No activities, so no results? Perhaps not!
15-04-2020

The international Coronavirus outbreak has serious implications for democracy worldwide. In the #NeverLockdownDemocracy blog series, the NIMD network takes a global view of how we can respond to the pandemic as we continue our work to protect democracy. Follow @WeAreNIMD on Twitter and the hashtag #NeverLockdownDemocracy to never miss a post.


By Nic van der Jagt, Planning, Monitoring and Evaluation Advisor, NIMD

Capturing your impact after the lockdown

With the outbreak of Covid-19, many international development programmes will be on hold. Social distancing requirements mean that activities will be cancelled. Interventions will be delayed, maybe delivered through online means. But in general because people will be so preoccupied by issues of health and employment, income and groceries, and staying safe, participation rates in programme activities will be down.

Regardless of when the lockdown period ends, many of our goals and plans for 2020 will not be fit for purpose. This leads to an important questions for development organizations, their donors, and the beneficiaries: what can be done now to honour programmes’ planned activities and results?

How are NIMD’s Democracy Schools reacting to Coronavirus?

The implications for NIMD’s programmes are already serious. The work of our country offices and partner organizations relies on a lot of face-to face contact between political and civic actors. For example, our Democracy Schools, which host intensive weekend training programmes and longer residential training sessions, are largely on hold.

Democracy School activities, such as classes at NIMD Colombia’s Chaparral Democracy School (pictured), couldn’t possibly happen if we want to adhere to social distancing rules.

 

Yet in Tunisia, smaller groups of young politicians and civil society leaders are attending shorter online sessions through digital conferencing tools in order to maintain social distancing. Our Tunisian partner, the Centre des Etudes Méditerranéennes et Internationales (CEMI), kicked off their online training with a two-day training session for its new Parliamentary Assistant Academy.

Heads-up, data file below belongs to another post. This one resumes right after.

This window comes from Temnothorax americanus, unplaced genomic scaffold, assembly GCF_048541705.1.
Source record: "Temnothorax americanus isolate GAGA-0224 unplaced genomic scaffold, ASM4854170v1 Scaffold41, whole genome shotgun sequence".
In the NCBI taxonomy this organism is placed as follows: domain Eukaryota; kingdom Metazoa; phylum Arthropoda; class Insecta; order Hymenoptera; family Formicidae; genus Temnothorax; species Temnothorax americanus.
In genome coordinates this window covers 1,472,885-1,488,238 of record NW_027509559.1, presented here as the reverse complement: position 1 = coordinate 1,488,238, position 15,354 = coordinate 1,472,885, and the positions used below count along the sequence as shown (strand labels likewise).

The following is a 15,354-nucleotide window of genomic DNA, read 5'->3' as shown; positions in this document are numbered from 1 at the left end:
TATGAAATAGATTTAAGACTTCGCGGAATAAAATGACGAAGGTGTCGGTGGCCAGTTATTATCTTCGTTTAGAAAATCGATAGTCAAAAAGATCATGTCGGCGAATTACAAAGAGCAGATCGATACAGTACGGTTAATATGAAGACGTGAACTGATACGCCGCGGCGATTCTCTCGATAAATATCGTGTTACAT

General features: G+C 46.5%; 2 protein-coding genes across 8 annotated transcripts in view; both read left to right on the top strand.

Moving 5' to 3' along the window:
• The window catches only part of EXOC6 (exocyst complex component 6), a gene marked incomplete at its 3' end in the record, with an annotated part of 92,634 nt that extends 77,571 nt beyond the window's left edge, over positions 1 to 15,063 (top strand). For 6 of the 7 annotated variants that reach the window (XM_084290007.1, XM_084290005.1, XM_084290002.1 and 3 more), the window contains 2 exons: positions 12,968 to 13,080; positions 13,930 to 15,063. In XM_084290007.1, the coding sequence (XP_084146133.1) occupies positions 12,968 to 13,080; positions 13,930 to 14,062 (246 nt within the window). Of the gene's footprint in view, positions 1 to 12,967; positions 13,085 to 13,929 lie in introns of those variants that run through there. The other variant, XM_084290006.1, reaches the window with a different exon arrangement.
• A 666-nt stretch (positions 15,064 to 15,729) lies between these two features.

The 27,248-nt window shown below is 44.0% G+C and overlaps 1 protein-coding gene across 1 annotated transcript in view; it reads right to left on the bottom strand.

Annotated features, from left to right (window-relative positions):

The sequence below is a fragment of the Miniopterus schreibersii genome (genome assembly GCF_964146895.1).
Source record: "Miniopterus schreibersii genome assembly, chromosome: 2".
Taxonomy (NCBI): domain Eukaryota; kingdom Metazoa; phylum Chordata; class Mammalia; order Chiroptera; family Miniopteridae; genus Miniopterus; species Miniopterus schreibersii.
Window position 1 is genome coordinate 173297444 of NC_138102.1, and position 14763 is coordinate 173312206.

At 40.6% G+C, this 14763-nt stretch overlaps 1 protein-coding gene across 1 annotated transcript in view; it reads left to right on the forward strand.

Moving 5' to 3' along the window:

Despite these innovations, the reality is that bringing politicians together physically will therefore inevitably become more difficult. This applies not only to the participants in our Democracy Schools, but also those in our interparty dialogue programmes and party capacity strengthening work.

NIMD’s Uganda Representative Frank Rusa (second from right) with senior Ugandan officials at consultations held by NIMD Uganda in 2019. Although NIMD Uganda is working with authorities in supporting the national Covid-19 response, its work on dialogue has had to largely be paused due to the outbreak.

So what can I tell my donors and beneficiaries?

To me as a monitoring and evaluation specialist, I am very aware that there will be consequences for programmes’ results: no activities may mean no results. Or improvised or new programming, may mean targets agreed with donors before the pandemic will not be achievable.

Flexible responses from donors are therefore very helpful and important. But the situation also calls for flexibility from our side. One way to do that is through the creative use of the monitoring and evaluation toolkit already at our disposal. After all, it’s no secret that programmes in the real world are often affected by unforeseen context changes, and usually interventions’ effects are not well-known in advance anyway.

Improvisation may be fine if you’re a world-class jazz musician, but not when you’re in charge of monitoring multiple development programmes! (Image: Andy Newcombe via Flickr)